“In Almaty, Kazakhstan, between 18 and 19 January 2007, Dr. Rakhat Shoraz, formerly Aliyev, and Vadim Koshlyak have, in witting and willing cooperation with separately prosecuted  Aidarkhan Bektaybayev and Kulan Akimkulov as co-perpetrators, have illicitly detained, as under a pretext they led into a sauna and sport complex located 2 Institutskaya ulitsa and held them there for almost 24 hours against their will: Abdilmazhen Gilimov, by leading him into a guestroom within the premises, handcuffed him and prevented him from leaving the room on his own by having him guarded by Vadim Koshlyak and Aidarkhan Bektybayev alternately; [and] Zholdas Timraliyev, with Vadim Koshlyak on the instruction of Dr. Rakhat Shoraz handcuffing him on to a training device in the training room and prevented him from leaving the room on his own by having him guarded by Vadim Koshlyak and Kurman Akimkulov,” the charges’ opening paragraph reads. The name Imashev, strangely enough, fails to appear in this context.

“Dr. Shoraz held a majority ownership position in Nurbank, with its headquarters in Almaty, Kazakhstan, through various enterprises, among others also AO Alma Tur, which was his commercial property,” the charges read elsewhere. “At the end of 2006 and in the beginning of 2007, the later victims Abilmazhen Gilimov, Zholdas Timraliyev and Aybar Khasenov held the respective posts chairman of the board, first deputy chairman of the board and head of the management and trade department within Nurbank. In order to comply with international standards according to which members of the board should be participating in the bank in the form of shareholders, Abilmazhen Gilimov also held shares in Nurbank in his function as chairman of the board. On February 11 2005 12,150 ordinary shares in Nurbank held by TOO Vostok Capital, another 12,150 ordinary shares in Nurbank held by TOO Kompania Krona Ltd. and a further 10,000 ordinary shares in Nurbank held by TOO Central Asia Group were transferred to Abilmazhen Gilimov; on December 30 2005 11,000 ordinary shares were transferred from the share account of Abilmazhen Gilimov to beneficiary AO Alma Tur. On 18/19 January 2007 Abilmazhen Gilimov was in the possession of altogether 23,000 shares in Nurbank with a par value of 10,000 tenge (according to the exchange rate as of January 18/19 2005 59.30 euro) per share. Abilmazhen Gilimov did not pay anything for these shares and held them as a nominee on behalf of Dr. Rakhat Shoraz.”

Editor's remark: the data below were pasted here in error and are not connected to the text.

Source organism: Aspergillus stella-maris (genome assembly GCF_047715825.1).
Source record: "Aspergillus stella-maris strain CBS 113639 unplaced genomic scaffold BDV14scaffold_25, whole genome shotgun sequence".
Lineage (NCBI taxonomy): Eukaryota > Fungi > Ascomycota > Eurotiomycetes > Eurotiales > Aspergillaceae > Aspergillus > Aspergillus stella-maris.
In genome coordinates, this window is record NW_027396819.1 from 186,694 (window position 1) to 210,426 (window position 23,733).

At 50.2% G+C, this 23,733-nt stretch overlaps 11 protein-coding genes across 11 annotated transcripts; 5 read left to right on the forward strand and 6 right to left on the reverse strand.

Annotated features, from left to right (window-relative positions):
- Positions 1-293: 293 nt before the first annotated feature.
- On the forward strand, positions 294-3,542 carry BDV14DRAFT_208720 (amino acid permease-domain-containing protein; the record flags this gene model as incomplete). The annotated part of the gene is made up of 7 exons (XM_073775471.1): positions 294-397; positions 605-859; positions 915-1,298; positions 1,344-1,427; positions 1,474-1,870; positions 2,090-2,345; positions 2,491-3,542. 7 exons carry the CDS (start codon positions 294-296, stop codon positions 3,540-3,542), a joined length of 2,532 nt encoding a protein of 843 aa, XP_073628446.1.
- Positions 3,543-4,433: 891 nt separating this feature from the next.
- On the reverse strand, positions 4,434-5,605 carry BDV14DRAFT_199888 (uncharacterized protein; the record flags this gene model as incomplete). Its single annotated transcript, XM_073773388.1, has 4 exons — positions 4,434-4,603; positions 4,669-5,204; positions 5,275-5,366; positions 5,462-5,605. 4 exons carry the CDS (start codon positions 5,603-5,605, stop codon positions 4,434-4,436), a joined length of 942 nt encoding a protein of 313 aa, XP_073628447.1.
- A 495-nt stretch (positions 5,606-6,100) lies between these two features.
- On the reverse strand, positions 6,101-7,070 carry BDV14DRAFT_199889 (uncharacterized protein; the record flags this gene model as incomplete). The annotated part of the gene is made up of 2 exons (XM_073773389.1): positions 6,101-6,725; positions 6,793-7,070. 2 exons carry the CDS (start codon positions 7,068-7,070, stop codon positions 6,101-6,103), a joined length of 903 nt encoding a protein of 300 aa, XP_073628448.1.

Initially, it looked as though the affair had been settled. “On the morning of January 22, a board meeting of Nurbank in its premises in the Ken Dala building took place in the presence of Aliyev, Gilimov and Timraliyev,” in the charges’ words. The two latter abandoned their positions and abstained from their interests in the bank. Gilimov was appointed general manager of a new investment fund yet to be established, while Timraliyev’s post was taken over by Aliyev’s son Nurali. The same day, the purchasing contract for the Ken Dala building was signed between seller IHK and buyer Alma Tur, with a purchasing price amounting to 20.55 million euro according to exchange rates at the time, plus 5.17947 million euro for an adjacent piece of land. According to the charges, the market value of the two properties at the time amounted to 87.3253 million euro – meaning that Aliyev had managed to lay his hands on them for well below a third of their value.

On the morning of January 31, Aliyev ordered his assistant at the National Security Council (the name has been blurred in the charges) to come to his home downtown Almaty in his service car, “a blue Toyota Hyaz” – in the charges document’s words. “When [the assistant] arrived at the home of Dr. Rakhat Shoraz, [the latter] ordered him to drive to the Ken Dala building and wait there for a call from Vadim Koshlyak, since ‘something’ needed to be transported. In order to make sure that [the assistant] was the right person to carry out the order, Dr. Rakhat Shoraz asked [him] whether he had some experience in detaining people, which he confirmed. Upon this, [the assistant] drove in the direction of the Ken Dala building and waited in front of the entrance. The order for [the assistant] shows clearly that at this point Dr. Rakhat Shoraz and Vadim Koshlyak were already determined to capture Abdilmazhen Gilimov and Zholdas Timraliyev in case of need and take them to another location.”